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No Free Lunch Theorems for Search
, 1995
"... We show that all algorithms that search for an extremum of a cost function perform exactly the same, when averaged over all possible cost functions. In particular, if algorithm A outperforms algorithm B on some cost functions, then loosely speaking there must exist exactly as many other functions wh ..."
Abstract

Cited by 247 (2 self)
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We show that all algorithms that search for an extremum of a cost function perform exactly the same, when averaged over all possible cost functions. In particular, if algorithm A outperforms algorithm B on some cost functions, then loosely speaking there must exist exactly as many other functions where B outperforms A. Starting from this we analyze a number of the other a priori characteristics of the search problem, like its geometry and its informationtheoretic aspects. This analysis allows us to derive mathematical benchmarks for assessing a particular search algorithm 's performance. We also investigate minimax aspects of the search problem, the validity of using characteristics of a partial search over a cost function to predict future behavior of the search algorithm on that cost function, and timevarying cost functions. We conclude with some discussion of the justifiability of biologicallyinspired search methods.
The Mathematics of Search
, 1996
"... We show that all algorithms that search for an extremum of a cost function perform exactly the same, according to any performance measure, when averaged over all possible cost functions. In particular, if algorithm A outperforms algorithm B on some cost functions, then loosely speaking there must ex ..."
Abstract

Cited by 9 (0 self)
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We show that all algorithms that search for an extremum of a cost function perform exactly the same, according to any performance measure, when averaged over all possible cost functions. In particular, if algorithm A outperforms algorithm B on some cost functions, then loosely speaking there must exist exactly as many other functions where B outperforms A. Starting from this we analyze a number of the other a priori characteristics of the search problem, like its geometry and its informationtheoretic aspects. This analysis allows us to derive mathematical benchmarks for assessing a particular search algorithm's performance. We also investigate minimax aspects of the search problem, the validity of using characteristics of a partial search over a cost function to predict future behavior of the search algorithm on that cost function, and timevarying cost functions. We conclude with some discussion of the justifiability of biologicallyinspired search methods.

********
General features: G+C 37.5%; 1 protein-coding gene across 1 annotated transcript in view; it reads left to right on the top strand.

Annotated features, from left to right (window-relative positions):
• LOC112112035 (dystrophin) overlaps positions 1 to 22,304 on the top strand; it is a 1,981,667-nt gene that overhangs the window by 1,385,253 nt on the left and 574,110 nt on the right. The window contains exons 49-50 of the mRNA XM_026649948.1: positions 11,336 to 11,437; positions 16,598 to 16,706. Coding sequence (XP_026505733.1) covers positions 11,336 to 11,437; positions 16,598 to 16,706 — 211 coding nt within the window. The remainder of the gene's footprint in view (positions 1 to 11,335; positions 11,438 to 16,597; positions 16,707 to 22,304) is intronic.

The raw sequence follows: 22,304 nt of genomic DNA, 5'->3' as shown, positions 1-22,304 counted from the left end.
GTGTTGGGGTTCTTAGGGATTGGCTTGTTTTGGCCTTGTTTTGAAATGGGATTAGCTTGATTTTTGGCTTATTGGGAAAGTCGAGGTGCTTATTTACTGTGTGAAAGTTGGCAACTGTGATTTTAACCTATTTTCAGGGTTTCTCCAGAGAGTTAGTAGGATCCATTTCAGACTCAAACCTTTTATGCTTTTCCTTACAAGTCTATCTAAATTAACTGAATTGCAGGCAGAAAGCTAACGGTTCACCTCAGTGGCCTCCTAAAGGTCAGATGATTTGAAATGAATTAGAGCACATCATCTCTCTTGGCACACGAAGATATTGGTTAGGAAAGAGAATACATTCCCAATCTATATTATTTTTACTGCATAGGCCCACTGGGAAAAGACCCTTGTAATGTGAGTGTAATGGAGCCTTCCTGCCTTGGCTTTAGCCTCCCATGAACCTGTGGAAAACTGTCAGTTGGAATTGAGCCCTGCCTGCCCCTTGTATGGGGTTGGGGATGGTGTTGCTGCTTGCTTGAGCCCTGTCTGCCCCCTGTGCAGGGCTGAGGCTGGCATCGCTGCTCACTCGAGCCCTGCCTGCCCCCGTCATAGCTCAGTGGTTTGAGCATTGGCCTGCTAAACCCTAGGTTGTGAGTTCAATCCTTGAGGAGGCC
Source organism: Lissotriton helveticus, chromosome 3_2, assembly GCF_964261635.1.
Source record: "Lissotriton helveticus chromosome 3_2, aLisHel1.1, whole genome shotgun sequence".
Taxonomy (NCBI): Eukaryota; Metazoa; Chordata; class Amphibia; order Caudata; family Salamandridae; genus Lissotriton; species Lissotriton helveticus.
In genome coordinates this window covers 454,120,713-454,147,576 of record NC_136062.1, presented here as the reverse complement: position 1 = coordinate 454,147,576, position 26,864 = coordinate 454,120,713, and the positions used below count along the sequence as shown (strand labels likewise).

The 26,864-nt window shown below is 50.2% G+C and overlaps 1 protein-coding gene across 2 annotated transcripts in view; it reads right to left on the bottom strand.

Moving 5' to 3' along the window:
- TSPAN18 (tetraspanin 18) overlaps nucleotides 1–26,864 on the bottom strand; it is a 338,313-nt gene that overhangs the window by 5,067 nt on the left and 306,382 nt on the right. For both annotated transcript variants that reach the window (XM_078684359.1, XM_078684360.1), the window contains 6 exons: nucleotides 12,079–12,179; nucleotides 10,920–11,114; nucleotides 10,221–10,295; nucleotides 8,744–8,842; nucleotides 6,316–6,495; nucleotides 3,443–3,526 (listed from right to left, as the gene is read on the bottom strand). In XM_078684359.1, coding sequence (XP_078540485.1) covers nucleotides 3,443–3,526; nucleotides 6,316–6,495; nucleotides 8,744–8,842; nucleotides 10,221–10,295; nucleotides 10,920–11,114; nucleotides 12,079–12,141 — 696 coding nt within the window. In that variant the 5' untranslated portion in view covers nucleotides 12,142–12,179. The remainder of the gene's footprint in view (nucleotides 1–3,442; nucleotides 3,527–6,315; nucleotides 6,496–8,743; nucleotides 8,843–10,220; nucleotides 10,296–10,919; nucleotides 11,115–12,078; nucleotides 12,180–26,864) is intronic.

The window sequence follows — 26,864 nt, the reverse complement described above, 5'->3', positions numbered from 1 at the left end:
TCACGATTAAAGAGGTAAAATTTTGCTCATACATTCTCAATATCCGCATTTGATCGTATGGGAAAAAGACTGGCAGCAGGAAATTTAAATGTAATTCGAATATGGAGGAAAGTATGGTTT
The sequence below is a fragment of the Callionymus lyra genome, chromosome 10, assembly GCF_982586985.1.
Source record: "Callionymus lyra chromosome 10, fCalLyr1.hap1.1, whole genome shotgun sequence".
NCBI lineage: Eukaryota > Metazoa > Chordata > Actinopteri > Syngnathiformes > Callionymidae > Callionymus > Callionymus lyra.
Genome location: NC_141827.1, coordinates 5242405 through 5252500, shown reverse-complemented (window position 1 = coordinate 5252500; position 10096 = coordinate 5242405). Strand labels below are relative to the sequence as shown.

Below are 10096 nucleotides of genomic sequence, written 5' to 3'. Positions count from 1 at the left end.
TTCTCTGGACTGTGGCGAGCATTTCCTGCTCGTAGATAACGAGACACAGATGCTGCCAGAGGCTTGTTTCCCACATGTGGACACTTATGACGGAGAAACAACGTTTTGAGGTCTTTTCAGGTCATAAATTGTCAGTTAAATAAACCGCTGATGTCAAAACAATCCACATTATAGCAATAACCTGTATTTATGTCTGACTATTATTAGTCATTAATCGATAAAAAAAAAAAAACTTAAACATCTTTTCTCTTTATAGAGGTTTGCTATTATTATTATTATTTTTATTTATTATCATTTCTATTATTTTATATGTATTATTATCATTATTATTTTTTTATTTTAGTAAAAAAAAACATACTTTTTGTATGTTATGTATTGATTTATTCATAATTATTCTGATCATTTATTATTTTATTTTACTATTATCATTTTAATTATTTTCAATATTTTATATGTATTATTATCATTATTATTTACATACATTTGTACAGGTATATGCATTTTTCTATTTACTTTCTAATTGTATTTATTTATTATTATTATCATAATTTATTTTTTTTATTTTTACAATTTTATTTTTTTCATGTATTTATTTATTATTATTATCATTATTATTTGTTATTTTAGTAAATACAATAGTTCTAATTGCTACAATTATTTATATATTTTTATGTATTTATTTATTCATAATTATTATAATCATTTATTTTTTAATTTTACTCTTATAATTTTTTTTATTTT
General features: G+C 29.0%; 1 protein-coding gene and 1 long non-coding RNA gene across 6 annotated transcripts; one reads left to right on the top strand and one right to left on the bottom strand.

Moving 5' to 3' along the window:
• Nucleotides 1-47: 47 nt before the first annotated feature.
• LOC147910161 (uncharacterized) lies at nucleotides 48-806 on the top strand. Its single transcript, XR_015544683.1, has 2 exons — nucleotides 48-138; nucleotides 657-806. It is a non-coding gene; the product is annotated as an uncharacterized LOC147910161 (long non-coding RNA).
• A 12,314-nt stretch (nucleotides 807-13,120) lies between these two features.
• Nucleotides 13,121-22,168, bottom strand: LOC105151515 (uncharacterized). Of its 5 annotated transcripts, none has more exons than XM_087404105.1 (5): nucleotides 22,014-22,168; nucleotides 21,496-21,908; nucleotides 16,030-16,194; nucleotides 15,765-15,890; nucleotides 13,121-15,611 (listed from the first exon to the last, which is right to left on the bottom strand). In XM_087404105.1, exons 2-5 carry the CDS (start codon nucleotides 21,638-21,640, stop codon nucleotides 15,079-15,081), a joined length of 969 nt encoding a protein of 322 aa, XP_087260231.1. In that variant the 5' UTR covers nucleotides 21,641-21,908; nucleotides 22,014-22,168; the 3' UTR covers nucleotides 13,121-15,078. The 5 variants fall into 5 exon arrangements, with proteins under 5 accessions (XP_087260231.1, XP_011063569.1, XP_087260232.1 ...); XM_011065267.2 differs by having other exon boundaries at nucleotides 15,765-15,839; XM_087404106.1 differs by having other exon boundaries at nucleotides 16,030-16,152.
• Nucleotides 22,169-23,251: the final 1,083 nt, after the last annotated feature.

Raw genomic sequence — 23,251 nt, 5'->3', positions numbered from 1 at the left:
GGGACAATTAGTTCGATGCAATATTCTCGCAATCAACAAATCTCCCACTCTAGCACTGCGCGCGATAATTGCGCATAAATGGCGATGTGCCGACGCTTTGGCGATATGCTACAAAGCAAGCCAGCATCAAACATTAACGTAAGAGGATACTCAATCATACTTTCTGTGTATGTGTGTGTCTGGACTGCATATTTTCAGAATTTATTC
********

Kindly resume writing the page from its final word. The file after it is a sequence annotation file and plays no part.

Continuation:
No Free Lunch Theorem for Search, SFITR9502010, The Santa Fe Institute, Santa Fe
 JPL
, 1995
"... We show that all algorithms that search for an extremum of a cost function perform exactly the same, according to any performance measure, when averaged over all possible cost functions. In particular, if algorithm A outperforms algorithm B on some cost functions, then loosely speaking there must e ..."
Abstract

Cited by 2 (0 self)
 Add to MetaCart
We show that all algorithms that search for an extremum of a cost function perform exactly the same, according to any performance measure, when averaged over all possible cost functions. In particular, if algorithm A outperforms algorithm B on some cost functions, then loosely speaking there must exist exactly as many other functions where B outperforms A. Starting from this we analyze a number of the other a priori characteristics of the search problem, like its geometry and its informationtheoretic aspects. This analysis allows us to derive mathematical benchmarks for assessing a particular search algorithm's performance. We also investigate minimax aspects of the search problem, the validity of using characteristics of a partial search over a cost function to predict future behavior of the search algorithm on that cost function, and timevarying cost functions. We conclude with some discussion of the justiability of biologicallyinspired search methods. 1